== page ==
What is an STP

HOFU, STP excavation 2019, Woodlot site
Shallow STP excavation at Hopewell Furnace National Historic Site
Today we want to talk a little more about one of the most tried and true survey methods ever to grace our discipline: the shovel test pit. Shovel test pits, or “STPs,” function to give us an idea of what is underground quickly, efficiently, and inexpensively. All you really need is a screen, a shovel, and a trained archeologist!

So how do these work? Essentially, an archeologist grids out an area a set number of meters apart, then excavates STPs until cultural material is found. If cultural materials are discovered, typically the next step is called digging “radials,” or STPs spaced about 2.5 and up to 5 meters in each cardinal direction away from the original STP location where artifacts were discovered. Most of the time, a tarp will set up next to the location of a STP to be dug, and the dirt excavated from the STP using a shovel will be screened through a ¼ inch shaker screen to search for artifacts. All the dirt excavated from the STP will be used to refill the hole to prevent any negative impacts to the landscape and to wildlife, even wildlife interested in starting a new career as an archeologist.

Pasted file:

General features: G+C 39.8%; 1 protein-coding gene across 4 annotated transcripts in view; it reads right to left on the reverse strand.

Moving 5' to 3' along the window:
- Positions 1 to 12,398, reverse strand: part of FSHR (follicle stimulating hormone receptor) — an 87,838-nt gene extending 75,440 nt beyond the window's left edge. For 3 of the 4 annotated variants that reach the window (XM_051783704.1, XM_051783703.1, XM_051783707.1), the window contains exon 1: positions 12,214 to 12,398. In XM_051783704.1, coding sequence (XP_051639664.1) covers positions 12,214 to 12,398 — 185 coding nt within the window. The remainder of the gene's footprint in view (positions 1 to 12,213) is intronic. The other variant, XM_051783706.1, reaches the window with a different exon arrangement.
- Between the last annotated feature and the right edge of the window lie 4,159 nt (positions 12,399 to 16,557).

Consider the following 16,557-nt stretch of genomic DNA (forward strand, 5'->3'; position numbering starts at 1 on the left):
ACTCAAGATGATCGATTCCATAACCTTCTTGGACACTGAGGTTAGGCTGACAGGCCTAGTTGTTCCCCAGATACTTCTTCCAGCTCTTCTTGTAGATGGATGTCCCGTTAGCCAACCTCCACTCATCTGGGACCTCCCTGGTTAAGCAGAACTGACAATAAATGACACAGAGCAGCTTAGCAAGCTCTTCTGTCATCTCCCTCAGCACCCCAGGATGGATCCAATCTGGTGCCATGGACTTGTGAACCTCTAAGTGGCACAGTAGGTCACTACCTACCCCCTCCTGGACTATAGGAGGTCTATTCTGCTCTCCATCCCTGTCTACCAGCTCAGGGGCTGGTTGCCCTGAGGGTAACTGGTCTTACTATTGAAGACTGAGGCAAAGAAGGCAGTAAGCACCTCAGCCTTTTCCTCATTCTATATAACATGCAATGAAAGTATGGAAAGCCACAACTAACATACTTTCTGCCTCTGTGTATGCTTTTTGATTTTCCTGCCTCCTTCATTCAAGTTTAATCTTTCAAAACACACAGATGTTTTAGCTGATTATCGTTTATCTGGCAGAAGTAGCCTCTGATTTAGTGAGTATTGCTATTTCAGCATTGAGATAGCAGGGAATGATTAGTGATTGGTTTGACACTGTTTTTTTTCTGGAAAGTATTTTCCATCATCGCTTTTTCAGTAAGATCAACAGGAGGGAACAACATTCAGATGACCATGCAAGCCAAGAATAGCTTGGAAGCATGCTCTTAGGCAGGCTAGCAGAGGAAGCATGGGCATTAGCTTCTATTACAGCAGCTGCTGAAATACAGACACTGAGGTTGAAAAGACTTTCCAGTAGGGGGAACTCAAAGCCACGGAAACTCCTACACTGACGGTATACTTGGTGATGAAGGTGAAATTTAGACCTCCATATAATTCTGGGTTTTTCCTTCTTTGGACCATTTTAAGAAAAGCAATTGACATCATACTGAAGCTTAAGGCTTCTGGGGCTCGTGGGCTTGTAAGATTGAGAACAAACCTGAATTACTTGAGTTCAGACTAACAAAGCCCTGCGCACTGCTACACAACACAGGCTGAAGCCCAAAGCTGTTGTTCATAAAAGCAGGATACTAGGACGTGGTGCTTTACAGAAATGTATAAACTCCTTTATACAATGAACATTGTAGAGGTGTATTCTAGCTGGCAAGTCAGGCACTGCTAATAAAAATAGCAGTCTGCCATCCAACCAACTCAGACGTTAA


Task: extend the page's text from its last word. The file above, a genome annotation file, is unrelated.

In the Northeast, STPs are typically required to be excavated by hand up to one meter deep at which point it’s too difficult for an archeologist to excavate much deeper. The STP is one survey method that is indispensable in an archeologist’s methodological toolbox, and one that has sent many an archeologist into a warm bath to cure muscle aches after a day of digging a couple dozen of them.

Last updated: April 1, 2021